The Down and Dirty Guide to Camping with Kids: How to Plan Memorable Family Adventures and Connect Kids to Nature
About the Book:
This book, by a seasoned camper and a mother of three, is a humorous and often irreverent introductory guide to camping with kids, from babies to pre-teens. Eschewing the encyclopedic, author Helen Olsson writes from a parent's point of view, giving readers a clear plan—and plenty of encouragement—for an enjoyable family camping experience.
The book covers basics like choosing a destination, packing gear and food, setting up the campsite, planning menus, and keeping safe, all with an emphasis on the needs and concerns of parents with younger children. Each chapter features checklists, including "Little Tykes" lists dedicated to items for babies and toddlers. Other features include stand-alone tip boxes and sidebars on topics like renting gear, the best high-tech and natural clothing fabrics, "Top 5 Ways to Curb Whining," and the ever-important etiquette for pottying in the woods. A section on camping activities includes detailed arts and craft projects for kids, with materials lists and illustrated step-by-step instructions. The book focuses on car camping, with the last section covering alternate ways to camp: backpacking, canoe/kayak trips, hut camping, and trips with pack animals.
Like a trusted friend (albeit one who can haul a 30-pound toddler in a sled on a winter hut-camping trip), Olsson shares first-person anecdotes and lessons learned over years of camping with her family. With its authentic, can-do voice and contemporary design, The Down and Dirty Guide to Camping with Kids will appeal not only to first-time campers but to veteran campers befuddled by the challenges of carting their brood into the woods.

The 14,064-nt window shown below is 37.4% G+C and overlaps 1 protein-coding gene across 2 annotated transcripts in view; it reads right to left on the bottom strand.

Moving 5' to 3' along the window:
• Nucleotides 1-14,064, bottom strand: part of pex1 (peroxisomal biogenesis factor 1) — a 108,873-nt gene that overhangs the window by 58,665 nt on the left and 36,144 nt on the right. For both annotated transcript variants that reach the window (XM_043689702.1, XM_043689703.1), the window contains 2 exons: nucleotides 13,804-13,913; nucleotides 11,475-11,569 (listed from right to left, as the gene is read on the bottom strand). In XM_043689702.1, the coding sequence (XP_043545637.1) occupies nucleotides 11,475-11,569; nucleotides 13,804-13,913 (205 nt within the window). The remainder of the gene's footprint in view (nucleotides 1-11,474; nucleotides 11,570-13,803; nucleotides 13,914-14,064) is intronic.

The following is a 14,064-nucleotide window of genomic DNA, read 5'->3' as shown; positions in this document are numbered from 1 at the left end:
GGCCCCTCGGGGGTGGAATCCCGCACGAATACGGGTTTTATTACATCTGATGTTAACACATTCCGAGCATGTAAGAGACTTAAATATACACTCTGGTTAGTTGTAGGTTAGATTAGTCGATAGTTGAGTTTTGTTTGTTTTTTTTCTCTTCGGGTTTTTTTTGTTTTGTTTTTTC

I'm a Girl Scout leader and I love to take my girls camping. That being said, I love Girl Scout camps--they come equipped with cabins and platform tents and fully equipped kitchens. It makes for a lot less stuff to haul. However, when NetGalley offered this book, I thought I'd take a look, hoping I could find some ideas to use with my girls. I got a few ideas for campfire desserts (mostly different versions of s'mores) and for games. I despise crafts but could probably even pull off some from this book.
In short, if you have every considered tent camping with your family, this book is just the encouragement you need to take the plunge, or the reality check you need to convince you that the money for the hotel room is well spent. Grade: B+